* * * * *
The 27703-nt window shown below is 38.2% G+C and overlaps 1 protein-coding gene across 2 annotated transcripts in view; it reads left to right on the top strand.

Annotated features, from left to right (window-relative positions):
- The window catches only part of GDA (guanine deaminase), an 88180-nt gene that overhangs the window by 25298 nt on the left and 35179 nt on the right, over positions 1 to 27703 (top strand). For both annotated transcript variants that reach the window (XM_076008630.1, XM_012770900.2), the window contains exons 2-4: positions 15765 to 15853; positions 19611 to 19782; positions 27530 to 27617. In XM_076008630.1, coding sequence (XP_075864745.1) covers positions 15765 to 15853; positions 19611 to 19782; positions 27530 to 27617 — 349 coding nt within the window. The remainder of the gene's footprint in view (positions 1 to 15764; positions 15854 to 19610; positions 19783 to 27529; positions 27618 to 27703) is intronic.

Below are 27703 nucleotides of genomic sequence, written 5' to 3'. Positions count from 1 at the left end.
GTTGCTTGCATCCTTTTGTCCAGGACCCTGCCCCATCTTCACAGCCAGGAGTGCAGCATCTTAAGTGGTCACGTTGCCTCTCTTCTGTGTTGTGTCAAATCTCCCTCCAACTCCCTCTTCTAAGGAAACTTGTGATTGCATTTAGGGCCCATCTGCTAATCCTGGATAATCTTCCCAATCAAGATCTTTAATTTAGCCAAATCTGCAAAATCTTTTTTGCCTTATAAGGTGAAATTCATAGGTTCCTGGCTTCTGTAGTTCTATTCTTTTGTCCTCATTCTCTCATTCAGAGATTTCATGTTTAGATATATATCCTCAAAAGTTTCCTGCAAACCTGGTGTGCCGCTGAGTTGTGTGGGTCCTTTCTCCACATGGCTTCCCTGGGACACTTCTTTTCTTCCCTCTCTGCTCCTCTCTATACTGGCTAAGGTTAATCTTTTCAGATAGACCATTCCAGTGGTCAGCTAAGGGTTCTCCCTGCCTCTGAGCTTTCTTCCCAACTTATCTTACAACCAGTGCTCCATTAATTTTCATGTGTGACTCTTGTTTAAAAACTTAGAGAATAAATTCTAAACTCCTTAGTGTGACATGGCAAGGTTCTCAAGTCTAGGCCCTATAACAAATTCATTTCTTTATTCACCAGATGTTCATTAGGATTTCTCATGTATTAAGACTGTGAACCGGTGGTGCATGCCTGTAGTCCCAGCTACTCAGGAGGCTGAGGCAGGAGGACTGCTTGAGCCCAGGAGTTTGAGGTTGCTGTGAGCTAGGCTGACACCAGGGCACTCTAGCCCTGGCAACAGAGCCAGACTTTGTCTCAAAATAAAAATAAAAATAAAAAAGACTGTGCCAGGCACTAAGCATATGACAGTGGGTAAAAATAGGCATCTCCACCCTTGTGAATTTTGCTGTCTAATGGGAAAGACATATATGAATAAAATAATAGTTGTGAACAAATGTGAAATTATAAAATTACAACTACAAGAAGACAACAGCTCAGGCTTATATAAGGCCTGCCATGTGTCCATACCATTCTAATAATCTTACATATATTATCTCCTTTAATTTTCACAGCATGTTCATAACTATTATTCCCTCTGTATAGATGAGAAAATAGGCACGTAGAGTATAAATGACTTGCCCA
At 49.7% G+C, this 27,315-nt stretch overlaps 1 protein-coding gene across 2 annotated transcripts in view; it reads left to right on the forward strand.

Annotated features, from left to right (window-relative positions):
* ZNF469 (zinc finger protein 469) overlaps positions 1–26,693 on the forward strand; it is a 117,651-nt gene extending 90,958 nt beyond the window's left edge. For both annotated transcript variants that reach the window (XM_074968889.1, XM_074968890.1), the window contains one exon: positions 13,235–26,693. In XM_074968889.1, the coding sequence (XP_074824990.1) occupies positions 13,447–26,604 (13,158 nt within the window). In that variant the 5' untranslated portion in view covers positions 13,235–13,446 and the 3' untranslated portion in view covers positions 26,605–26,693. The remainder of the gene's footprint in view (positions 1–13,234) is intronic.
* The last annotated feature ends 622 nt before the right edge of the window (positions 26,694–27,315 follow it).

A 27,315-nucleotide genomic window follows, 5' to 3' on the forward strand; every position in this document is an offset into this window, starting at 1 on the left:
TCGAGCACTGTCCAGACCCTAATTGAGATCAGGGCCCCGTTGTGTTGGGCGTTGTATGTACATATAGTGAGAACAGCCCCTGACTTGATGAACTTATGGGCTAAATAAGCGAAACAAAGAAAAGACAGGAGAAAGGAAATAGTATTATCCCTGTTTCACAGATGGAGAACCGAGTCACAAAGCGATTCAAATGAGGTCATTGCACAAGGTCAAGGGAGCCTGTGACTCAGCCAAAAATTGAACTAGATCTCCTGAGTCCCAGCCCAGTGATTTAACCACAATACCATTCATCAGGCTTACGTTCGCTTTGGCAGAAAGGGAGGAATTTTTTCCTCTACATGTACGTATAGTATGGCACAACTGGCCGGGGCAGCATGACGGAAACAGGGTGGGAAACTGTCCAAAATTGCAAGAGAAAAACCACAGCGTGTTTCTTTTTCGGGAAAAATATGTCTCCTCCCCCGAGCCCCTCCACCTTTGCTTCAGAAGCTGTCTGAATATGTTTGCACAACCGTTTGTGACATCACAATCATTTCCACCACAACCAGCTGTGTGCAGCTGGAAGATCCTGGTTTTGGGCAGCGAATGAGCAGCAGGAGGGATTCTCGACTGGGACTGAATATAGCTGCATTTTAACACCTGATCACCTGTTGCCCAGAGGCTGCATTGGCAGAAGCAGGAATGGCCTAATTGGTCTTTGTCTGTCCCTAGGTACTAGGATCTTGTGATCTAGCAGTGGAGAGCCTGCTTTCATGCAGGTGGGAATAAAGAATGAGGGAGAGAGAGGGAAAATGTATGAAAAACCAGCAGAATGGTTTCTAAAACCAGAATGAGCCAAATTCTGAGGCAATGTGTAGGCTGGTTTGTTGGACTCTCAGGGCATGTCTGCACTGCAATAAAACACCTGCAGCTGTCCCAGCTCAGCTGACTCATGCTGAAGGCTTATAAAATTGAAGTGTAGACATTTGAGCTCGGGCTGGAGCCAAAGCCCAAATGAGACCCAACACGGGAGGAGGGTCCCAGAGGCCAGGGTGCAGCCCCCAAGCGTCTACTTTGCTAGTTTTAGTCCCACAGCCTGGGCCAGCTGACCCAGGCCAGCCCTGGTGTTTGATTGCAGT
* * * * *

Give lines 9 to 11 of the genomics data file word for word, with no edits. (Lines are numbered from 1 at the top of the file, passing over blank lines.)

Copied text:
* The last annotated feature ends 622 nt before the right edge of the window (positions 26,694–27,315 follow it).

A 27,315-nucleotide genomic window follows, 5' to 3' on the forward strand; every position in this document is an offset into this window, starting at 1 on the left:
TCGAGCACTGTCCAGACCCTAATTGAGATCAGGGCCCCGTTGTGTTGGGCGTTGTATGTACATATAGTGAGAACAGCCCCTGACTTGATGAACTTATGGGCTAAATAAGCGAAACAAAGAAAAGACAGGAGAAAGGAAATAGTATTATCCCTGTTTCACAGATGGAGAACCGAGTCACAAAGCGATTCAAATGAGGTCATTGCACAAGGTCAAGGGAGCCTGTGACTCAGCCAAAAATTGAACTAGATCTCCTGAGTCCCAGCCCAGTGATTTAACCACAATACCATTCATCAGGCTTACGTTCGCTTTGGCAGAAAGGGAGGAATTTTTTCCTCTACATGTACGTATAGTATGGCACAACTGGCCGGGGCAGCATGACGGAAACAGGGTGGGAAACTGTCCAAAATTGCAAGAGAAAAACCACAGCGTGTTTCTTTTTCGGGAAAAATATGTCTCCTCCCCCGAGCCCCTCCACCTTTGCTTCAGAAGCTGTCTGAATATGTTTGCACAACCGTTTGTGACATCACAATCATTTCCACCACAACCAGCTGTGTGCAGCTGGAAGATCCTGGTTTTGGGCAGCGAATGAGCAGCAGGAGGGATTCTCGACTGGGACTGAATATAGCTGCATTTTAACACCTGATCACCTGTTGCCCAGAGGCTGCATTGGCAGAAGCAGGAATGGCCTAATTGGTCTTTGTCTGTCCCTAGGTACTAGGATCTTGTGATCTAGCAGTGGAGAGCCTGCTTTCATGCAGGTGGGAATAAAGAATGAGGGAGAGAGAGGGAAAATGTATGAAAAACCAGCAGAATGGTTTCTAAAACCAGAATGAGCCAAATTCTGAGGCAATGTGTAGGCTGGTTTGTTGGACTCTCAGGGCATGTCTGCACTGCAATAAAACACCTGCAGCTGTCCCAGCTCAGCTGACTCATGCTGAAGGCTTATAAAATTGAAGTGTAGACATTTGAGCTCGGGCTGGAGCCAAAGCCCAAATGAGACCCAACACGGGAGGAGGGTCCCAGAGGCCAGGGTGCAGCCCCCAAGCGTCTACTTTGCTAGTTTTAGTCCCACAGCCTGGGCCAGCTGACCCAGGCCAGCCCTGGTGTTTGATTGCAGT